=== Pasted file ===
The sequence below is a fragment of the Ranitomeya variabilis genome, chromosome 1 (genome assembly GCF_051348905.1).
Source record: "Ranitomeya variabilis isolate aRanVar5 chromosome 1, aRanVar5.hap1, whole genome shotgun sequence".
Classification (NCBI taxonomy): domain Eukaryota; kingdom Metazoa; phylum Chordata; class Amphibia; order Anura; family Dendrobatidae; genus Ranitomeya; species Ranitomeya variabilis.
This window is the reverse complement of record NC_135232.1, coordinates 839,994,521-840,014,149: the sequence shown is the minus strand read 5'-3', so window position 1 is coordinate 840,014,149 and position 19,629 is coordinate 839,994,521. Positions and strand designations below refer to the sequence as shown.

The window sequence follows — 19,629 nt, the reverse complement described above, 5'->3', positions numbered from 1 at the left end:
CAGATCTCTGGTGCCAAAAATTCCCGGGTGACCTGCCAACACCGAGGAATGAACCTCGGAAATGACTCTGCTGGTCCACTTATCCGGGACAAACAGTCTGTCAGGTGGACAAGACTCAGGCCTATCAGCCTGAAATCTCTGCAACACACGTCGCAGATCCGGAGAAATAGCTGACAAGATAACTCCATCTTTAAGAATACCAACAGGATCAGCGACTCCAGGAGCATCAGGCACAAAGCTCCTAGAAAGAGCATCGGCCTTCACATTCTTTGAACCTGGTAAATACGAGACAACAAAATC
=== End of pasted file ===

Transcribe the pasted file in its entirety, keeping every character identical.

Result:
The sequence below is a fragment of the Ranitomeya variabilis genome, chromosome 1 (genome assembly GCF_051348905.1).
Source record: "Ranitomeya variabilis isolate aRanVar5 chromosome 1, aRanVar5.hap1, whole genome shotgun sequence".
Classification (NCBI taxonomy): domain Eukaryota; kingdom Metazoa; phylum Chordata; class Amphibia; order Anura; family Dendrobatidae; genus Ranitomeya; species Ranitomeya variabilis.
This window is the reverse complement of record NC_135232.1, coordinates 839,994,521-840,014,149: the sequence shown is the minus strand read 5'-3', so window position 1 is coordinate 840,014,149 and position 19,629 is coordinate 839,994,521. Positions and strand designations below refer to the sequence as shown.

The window sequence follows — 19,629 nt, the reverse complement described above, 5'->3', positions numbered from 1 at the left end:
CAGATCTCTGGTGCCAAAAATTCCCGGGTGACCTGCCAACACCGAGGAATGAACCTCGGAAATGACTCTGCTGGTCCACTTATCCGGGACAAACAGTCTGTCAGGTGGACAAGACTCAGGCCTATCAGCCTGAAATCTCTGCAACACACGTCGCAGATCCGGAGAAATAGCTGACAAGATAACTCCATCTTTAAGAATACCAACAGGATCAGCGACTCCAGGAGCATCAGGCACAAAGCTCCTAGAAAGAGCATCGGCCTTCACATTCTTTGAACCTGGTAAATACGAGACAACAAAATC